A study of major research centers in the
field of engineering found that 35 percent would allow corporate
sponsors to delete information from papers prior to publication.
Research in the Journal of the American Medical Association revealed
that studies of cancer drugs funded by non-profit groups were
eight times more likely to reach unfavorable conclusions as the
studies funded by the pharmaceutical companies.
Jaan Suurküla, M.D., in an editorial for PSRAST (Physicians
and Scientists for Responsible Application of Science and Technology)
Scientific experts cannot be expected
to be independent and reliable advisors in safety issues considering
the increasing dependence of science on financial support from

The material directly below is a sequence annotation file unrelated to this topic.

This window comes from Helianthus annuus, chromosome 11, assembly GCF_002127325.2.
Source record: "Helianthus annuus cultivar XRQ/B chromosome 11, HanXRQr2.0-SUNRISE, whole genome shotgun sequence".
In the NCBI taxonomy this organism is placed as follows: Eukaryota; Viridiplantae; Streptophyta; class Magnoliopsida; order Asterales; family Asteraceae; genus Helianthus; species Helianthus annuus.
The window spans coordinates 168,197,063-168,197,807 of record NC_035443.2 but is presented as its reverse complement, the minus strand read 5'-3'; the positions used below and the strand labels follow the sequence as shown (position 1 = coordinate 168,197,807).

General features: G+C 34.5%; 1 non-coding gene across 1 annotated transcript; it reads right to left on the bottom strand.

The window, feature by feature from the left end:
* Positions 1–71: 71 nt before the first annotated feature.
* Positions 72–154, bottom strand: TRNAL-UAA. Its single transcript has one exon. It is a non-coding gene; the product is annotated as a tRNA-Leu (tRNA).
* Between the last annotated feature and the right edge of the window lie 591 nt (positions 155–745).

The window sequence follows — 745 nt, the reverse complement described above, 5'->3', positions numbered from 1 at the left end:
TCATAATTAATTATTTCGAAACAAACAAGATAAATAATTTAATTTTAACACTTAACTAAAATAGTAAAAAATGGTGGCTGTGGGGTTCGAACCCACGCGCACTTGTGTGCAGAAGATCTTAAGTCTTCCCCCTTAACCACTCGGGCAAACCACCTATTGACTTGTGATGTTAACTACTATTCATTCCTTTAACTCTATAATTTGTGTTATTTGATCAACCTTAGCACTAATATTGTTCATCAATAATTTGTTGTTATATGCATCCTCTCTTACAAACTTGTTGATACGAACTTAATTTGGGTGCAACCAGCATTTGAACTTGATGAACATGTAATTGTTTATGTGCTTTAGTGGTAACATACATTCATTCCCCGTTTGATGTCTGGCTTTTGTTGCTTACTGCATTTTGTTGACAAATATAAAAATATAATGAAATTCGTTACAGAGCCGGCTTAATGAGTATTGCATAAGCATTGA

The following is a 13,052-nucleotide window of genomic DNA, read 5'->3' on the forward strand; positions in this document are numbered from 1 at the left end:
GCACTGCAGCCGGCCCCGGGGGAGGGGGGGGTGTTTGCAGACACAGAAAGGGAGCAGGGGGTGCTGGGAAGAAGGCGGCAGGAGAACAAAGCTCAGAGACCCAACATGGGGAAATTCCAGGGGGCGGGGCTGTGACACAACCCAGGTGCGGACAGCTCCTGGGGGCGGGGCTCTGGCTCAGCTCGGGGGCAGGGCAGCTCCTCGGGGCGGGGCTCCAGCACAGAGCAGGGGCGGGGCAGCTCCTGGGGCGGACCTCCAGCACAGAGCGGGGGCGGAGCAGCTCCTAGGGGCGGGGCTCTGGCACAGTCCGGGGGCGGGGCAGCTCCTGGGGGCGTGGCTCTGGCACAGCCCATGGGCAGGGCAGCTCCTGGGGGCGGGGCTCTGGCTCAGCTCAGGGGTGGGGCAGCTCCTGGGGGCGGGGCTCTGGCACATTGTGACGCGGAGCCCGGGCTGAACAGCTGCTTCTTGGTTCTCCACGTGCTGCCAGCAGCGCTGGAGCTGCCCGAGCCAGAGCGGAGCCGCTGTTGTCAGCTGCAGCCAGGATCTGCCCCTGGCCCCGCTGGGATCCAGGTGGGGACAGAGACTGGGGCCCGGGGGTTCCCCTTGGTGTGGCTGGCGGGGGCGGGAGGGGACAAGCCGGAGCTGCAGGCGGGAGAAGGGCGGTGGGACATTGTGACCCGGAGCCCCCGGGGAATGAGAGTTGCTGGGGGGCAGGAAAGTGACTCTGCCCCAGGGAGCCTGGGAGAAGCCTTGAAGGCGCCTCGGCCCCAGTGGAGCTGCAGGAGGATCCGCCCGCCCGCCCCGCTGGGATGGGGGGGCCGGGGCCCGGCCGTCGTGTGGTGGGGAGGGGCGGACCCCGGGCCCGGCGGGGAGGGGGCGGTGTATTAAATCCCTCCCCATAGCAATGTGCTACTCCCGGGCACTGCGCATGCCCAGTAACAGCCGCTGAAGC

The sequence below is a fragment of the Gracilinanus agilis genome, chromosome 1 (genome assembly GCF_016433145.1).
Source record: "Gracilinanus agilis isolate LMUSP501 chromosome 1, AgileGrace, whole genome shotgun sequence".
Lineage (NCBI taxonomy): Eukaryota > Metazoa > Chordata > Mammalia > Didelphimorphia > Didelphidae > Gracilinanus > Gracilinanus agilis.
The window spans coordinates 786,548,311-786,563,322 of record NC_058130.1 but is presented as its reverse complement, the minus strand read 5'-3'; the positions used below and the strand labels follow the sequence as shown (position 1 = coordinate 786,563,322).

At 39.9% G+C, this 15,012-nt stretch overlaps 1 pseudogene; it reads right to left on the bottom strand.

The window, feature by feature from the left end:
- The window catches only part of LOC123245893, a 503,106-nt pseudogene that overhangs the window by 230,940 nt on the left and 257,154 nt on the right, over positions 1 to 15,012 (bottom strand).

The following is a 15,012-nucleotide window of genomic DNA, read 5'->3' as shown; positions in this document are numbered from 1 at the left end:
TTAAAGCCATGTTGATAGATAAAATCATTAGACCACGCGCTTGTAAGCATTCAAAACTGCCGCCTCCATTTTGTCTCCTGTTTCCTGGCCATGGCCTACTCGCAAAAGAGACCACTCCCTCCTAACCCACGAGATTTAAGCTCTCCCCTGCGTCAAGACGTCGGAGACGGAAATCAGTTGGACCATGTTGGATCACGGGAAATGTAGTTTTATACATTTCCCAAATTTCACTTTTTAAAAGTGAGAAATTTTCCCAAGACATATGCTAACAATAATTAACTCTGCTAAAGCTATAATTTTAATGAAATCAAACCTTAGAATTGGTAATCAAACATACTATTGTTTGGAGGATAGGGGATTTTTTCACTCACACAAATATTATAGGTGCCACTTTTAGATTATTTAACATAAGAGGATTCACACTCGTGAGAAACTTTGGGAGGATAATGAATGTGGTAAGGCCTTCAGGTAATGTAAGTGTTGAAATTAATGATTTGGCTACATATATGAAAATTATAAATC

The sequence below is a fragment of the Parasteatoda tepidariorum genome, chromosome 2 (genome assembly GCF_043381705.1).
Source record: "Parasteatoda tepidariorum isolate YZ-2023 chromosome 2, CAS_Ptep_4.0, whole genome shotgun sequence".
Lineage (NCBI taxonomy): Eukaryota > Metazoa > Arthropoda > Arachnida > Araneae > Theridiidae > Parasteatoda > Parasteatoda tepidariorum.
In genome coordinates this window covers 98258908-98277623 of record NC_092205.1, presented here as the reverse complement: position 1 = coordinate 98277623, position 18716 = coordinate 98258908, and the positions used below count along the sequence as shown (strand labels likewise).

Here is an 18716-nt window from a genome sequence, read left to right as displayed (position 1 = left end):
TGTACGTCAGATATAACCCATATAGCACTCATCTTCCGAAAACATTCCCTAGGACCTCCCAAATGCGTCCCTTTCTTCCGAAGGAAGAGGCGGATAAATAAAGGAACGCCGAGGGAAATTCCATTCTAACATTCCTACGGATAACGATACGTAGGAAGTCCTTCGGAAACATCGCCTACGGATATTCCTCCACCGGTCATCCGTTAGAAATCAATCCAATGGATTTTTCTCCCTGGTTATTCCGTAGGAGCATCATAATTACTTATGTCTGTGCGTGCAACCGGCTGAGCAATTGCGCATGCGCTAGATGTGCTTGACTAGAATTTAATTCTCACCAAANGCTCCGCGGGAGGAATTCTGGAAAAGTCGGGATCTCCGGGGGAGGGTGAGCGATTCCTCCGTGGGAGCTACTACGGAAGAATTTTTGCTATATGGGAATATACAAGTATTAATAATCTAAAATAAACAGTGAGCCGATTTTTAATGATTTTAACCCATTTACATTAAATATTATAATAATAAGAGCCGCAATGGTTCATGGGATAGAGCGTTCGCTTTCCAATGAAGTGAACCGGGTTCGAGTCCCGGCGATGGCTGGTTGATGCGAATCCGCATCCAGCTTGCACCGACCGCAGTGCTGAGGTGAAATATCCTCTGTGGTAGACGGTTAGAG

Dr. Arpad Pusztai
In the last four or five years ... I became
very / concerned. The problems with GM foods may be irreversible
and the true effects may only be seen well in the future.
The situation is like the tobacco industry.
They knew about it but they suppressed that information. They
created misleading evidence that showed that the problem wasn't
so serious. And all the time they knew how bad it was. Tobacco
is bad enough. But genetic modification, if it is going to be
problematic, if it is going to cause us real health problems,
then tobacco will be nothing in comparison with this. The size
of genetic modification and problems it may cause us are tremendous.
If we injure the health prospects of humanity
in this and the next and the next generation, then I think those
people should be made accountable for the crimes they committed.
In 1985 pigs were engineered with a human gene that produces human